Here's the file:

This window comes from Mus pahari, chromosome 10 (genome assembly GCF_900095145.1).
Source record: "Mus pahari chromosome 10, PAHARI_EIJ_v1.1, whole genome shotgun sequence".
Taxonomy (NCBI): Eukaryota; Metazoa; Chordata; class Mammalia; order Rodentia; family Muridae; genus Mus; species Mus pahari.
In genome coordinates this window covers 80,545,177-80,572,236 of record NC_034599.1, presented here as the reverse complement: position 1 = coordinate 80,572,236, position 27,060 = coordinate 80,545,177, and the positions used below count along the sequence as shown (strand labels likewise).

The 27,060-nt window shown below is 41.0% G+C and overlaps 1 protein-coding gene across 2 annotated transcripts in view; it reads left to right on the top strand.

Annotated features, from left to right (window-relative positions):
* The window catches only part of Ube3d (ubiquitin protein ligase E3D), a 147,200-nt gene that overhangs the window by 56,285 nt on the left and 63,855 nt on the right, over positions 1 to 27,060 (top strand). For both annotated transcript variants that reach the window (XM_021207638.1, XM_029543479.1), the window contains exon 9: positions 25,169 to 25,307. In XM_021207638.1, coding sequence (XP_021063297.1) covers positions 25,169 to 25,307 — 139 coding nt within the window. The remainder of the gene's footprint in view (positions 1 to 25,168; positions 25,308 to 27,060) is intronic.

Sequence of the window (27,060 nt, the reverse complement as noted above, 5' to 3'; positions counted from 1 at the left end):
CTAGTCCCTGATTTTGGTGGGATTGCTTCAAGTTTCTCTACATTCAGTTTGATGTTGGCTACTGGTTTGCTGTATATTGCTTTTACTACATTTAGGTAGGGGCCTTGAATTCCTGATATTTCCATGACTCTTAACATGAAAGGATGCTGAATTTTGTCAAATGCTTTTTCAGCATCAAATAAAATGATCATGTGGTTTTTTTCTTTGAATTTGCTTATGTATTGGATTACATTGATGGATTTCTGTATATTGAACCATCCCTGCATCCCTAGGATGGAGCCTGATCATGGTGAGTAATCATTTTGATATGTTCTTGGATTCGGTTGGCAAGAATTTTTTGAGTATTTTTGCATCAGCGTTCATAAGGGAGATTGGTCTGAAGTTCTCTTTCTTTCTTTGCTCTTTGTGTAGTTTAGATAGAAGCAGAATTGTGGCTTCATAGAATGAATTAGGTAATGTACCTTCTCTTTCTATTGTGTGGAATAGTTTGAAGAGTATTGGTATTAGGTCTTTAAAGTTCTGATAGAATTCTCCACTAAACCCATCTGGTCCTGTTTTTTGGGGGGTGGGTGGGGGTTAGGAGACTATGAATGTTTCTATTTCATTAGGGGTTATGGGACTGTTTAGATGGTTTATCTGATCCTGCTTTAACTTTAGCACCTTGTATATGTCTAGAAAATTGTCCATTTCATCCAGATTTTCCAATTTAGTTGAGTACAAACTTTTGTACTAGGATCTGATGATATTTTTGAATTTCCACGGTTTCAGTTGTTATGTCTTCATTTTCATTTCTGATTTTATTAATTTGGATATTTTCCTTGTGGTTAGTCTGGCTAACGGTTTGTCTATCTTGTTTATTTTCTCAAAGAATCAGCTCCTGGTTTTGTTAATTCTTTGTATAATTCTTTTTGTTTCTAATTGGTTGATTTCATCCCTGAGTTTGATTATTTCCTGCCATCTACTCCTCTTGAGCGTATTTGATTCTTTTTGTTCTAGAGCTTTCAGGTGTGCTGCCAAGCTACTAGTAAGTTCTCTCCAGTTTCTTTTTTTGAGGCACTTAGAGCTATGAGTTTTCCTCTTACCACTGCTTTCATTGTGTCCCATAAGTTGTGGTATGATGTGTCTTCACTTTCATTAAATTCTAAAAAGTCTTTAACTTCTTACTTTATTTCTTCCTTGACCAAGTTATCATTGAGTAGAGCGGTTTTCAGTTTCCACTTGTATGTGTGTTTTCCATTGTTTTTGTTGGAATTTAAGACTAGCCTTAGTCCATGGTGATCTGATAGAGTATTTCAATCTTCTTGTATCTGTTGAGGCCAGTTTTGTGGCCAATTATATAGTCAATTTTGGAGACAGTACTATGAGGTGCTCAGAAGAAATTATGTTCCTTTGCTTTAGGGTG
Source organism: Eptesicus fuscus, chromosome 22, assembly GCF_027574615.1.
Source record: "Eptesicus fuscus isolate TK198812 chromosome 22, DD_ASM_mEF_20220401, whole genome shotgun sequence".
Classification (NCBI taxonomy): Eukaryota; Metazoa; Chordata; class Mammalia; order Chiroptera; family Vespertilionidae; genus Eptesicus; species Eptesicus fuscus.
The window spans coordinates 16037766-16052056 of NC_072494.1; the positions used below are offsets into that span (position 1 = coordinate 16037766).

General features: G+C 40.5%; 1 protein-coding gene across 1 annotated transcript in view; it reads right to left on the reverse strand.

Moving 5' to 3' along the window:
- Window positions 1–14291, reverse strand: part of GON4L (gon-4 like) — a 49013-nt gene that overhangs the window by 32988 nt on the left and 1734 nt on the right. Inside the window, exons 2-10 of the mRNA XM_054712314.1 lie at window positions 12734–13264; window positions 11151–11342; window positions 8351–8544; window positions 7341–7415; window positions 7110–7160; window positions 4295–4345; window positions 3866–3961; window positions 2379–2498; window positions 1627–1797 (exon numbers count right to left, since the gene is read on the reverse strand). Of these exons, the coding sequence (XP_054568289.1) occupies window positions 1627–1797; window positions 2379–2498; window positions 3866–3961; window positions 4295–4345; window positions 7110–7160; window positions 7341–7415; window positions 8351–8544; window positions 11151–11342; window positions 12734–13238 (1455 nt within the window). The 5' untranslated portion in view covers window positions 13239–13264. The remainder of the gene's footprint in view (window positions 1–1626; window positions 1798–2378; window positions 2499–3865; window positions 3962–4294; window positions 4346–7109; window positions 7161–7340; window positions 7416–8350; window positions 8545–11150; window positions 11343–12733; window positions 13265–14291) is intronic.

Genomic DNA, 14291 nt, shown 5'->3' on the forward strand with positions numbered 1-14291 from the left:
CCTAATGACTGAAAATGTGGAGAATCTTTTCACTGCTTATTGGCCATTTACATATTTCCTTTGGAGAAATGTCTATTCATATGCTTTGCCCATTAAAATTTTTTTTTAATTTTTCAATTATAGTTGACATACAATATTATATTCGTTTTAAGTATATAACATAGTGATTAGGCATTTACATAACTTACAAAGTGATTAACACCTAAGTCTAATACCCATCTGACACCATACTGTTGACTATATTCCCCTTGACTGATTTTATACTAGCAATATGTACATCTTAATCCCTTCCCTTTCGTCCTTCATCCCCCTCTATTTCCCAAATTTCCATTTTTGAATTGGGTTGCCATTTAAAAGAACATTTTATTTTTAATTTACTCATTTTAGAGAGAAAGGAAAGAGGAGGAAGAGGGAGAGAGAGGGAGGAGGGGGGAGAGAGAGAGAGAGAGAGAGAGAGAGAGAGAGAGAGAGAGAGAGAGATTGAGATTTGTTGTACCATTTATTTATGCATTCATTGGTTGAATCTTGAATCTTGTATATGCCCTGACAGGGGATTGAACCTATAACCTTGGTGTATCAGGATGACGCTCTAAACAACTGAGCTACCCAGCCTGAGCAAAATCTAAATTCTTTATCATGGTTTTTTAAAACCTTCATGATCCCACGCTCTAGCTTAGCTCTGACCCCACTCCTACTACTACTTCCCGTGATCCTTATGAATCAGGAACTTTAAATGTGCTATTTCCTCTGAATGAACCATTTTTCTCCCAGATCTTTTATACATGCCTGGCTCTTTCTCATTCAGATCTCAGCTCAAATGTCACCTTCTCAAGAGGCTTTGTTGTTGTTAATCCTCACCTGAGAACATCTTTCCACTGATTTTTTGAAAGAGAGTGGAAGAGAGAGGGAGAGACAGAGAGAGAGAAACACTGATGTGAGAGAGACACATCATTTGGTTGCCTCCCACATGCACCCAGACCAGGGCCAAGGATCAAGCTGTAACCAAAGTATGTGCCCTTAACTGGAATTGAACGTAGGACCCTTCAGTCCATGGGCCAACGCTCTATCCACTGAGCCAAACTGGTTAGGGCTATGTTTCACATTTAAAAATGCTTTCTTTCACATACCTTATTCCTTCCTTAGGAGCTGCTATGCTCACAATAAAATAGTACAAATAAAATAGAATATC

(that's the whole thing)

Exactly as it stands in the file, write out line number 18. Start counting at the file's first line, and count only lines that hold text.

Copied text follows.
CCTAATGACTGAAAATGTGGAGAATCTTTTCACTGCTTATTGGCCATTTACATATTTCCTTTGGAGAAATGTCTATTCATATGCTTTGCCCATTAAAATTTTTTTTTAATTTTTCAATTATAGTTGACATACAATATTATATTCGTTTTAAGTATATAACATAGTGATTAGGCATTTACATAACTTACAAAGTGATTAACACCTAAGTCTAATACCCATCTGACACCATACTGTTGACTATATTCCCCTTGACTGATTTTATACTAGCAATATGTACATCTTAATCCCTTCCCTTTCGTCCTTCATCCCCCTCTATTTCCCAAATTTCCATTTTTGAATTGGGTTGCCATTTAAAAGAACATTTTATTTTTAATTTACTCATTTTAGAGAGAAAGGAAAGAGGAGGAAGAGGGAGAGAGAGGGAGGAGGGGGGAGAGAGAGAGAGAGAGAGAGAGAGAGAGAGAGAGAGAGAGAGAGAGATTGAGATTTGTTGTACCATTTATTTATGCATTCATTGGTTGAATCTTGAATCTTGTATATGCCCTGACAGGGGATTGAACCTATAACCTTGGTGTATCAGGATGACGCTCTAAACAACTGAGCTACCCAGCCTGAGCAAAATCTAAATTCTTTATCATGGTTTTTTAAAACCTTCATGATCCCACGCTCTAGCTTAGCTCTGACCCCACTCCTACTACTACTTCCCGTGATCCTTATGAATCAGGAACTTTAAATGTGCTATTTCCTCTGAATGAACCATTTTTCTCCCAGATCTTTTATACATGCCTGGCTCTTTCTCATTCAGATCTCAGCTCAAATGTCACCTTCTCAAGAGGCTTTGTTGTTGTTAATCCTCACCTGAGAACATCTTTCCACTGATTTTTTGAAAGAGAGTGGAAGAGAGAGGGAGAGACAGAGAGAGAGAAACACTGATGTGAGAGAGACACATCATTTGGTTGCCTCCCACATGCACCCAGACCAGGGCCAAGGATCAAGCTGTAACCAAAGTATGTGCCCTTAACTGGAATTGAACGTAGGACCCTTCAGTCCATGGGCCAACGCTCTATCCACTGAGCCAAACTGGTTAGGGCTATGTTTCACATTTAAAAATGCTTTCTTTCACATACCTTATTCCTTCCTTAGGAGCTGCTATGCTCACAATAAAATAGTACAAATAAAATAGAATATC